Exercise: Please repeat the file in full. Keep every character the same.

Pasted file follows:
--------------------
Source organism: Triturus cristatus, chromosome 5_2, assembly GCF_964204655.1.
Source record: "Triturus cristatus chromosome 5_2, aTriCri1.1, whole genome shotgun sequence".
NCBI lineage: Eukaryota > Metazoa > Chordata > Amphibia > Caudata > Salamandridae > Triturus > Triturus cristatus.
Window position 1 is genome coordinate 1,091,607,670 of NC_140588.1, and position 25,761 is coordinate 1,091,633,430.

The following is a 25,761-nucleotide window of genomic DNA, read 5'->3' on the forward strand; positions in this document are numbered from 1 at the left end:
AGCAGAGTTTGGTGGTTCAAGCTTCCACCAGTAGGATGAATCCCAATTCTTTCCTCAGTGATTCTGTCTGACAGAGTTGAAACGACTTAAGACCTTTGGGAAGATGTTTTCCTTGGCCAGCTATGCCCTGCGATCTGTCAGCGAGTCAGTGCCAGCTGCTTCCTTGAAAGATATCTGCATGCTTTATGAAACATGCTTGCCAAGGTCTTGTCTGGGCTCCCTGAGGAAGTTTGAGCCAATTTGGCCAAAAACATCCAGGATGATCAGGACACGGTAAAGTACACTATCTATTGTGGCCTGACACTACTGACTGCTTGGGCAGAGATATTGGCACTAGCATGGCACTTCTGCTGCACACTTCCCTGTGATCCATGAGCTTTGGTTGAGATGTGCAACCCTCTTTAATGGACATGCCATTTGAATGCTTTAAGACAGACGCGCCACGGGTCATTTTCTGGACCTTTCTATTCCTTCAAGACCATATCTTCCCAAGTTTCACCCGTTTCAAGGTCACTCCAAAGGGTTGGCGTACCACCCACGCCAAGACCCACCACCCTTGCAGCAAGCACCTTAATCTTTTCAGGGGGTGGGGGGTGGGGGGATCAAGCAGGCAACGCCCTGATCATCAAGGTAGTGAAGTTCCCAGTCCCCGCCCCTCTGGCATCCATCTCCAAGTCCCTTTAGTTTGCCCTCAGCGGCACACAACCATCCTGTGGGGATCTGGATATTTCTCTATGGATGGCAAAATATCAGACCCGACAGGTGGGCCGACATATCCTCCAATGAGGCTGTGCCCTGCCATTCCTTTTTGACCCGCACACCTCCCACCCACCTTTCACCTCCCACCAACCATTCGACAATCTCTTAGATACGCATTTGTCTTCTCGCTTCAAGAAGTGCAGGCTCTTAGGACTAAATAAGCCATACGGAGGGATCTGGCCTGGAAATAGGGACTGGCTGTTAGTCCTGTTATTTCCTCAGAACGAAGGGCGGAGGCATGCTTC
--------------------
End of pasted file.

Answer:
Source organism: Triturus cristatus, chromosome 5_2, assembly GCF_964204655.1.
Source record: "Triturus cristatus chromosome 5_2, aTriCri1.1, whole genome shotgun sequence".
NCBI lineage: Eukaryota > Metazoa > Chordata > Amphibia > Caudata > Salamandridae > Triturus > Triturus cristatus.
Window position 1 is genome coordinate 1,091,607,670 of NC_140588.1, and position 25,761 is coordinate 1,091,633,430.

The following is a 25,761-nucleotide window of genomic DNA, read 5'->3' on the forward strand; positions in this document are numbered from 1 at the left end:
AGCAGAGTTTGGTGGTTCAAGCTTCCACCAGTAGGATGAATCCCAATTCTTTCCTCAGTGATTCTGTCTGACAGAGTTGAAACGACTTAAGACCTTTGGGAAGATGTTTTCCTTGGCCAGCTATGCCCTGCGATCTGTCAGCGAGTCAGTGCCAGCTGCTTCCTTGAAAGATATCTGCATGCTTTATGAAACATGCTTGCCAAGGTCTTGTCTGGGCTCCCTGAGGAAGTTTGAGCCAATTTGGCCAAAAACATCCAGGATGATCAGGACACGGTAAAGTACACTATCTATTGTGGCCTGACACTACTGACTGCTTGGGCAGAGATATTGGCACTAGCATGGCACTTCTGCTGCACACTTCCCTGTGATCCATGAGCTTTGGTTGAGATGTGCAACCCTCTTTAATGGACATGCCATTTGAATGCTTTAAGACAGACGCGCCACGGGTCATTTTCTGGACCTTTCTATTCCTTCAAGACCATATCTTCCCAAGTTTCACCCGTTTCAAGGTCACTCCAAAGGGTTGGCGTACCACCCACGCCAAGACCCACCACCCTTGCAGCAAGCACCTTAATCTTTTCAGGGGGTGGGGGGTGGGGGGATCAAGCAGGCAACGCCCTGATCATCAAGGTAGTGAAGTTCCCAGTCCCCGCCCCTCTGGCATCCATCTCCAAGTCCCTTTAGTTTGCCCTCAGCGGCACACAACCATCCTGTGGGGATCTGGATATTTCTCTATGGATGGCAAAATATCAGACCCGACAGGTGGGCCGACATATCCTCCAATGAGGCTGTGCCCTGCCATTCCTTTTTGACCCGCACACCTCCCACCCACCTTTCACCTCCCACCAACCATTCGACAATCTCTTAGATACGCATTTGTCTTCTCGCTTCAAGAAGTGCAGGCTCTTAGGACTAAATAAGCCATACGGAGGGATCTGGCCTGGAAATAGGGACTGGCTGTTAGTCCTGTTATTTCCTCAGAACGAAGGGCGGAGGCATGCTTC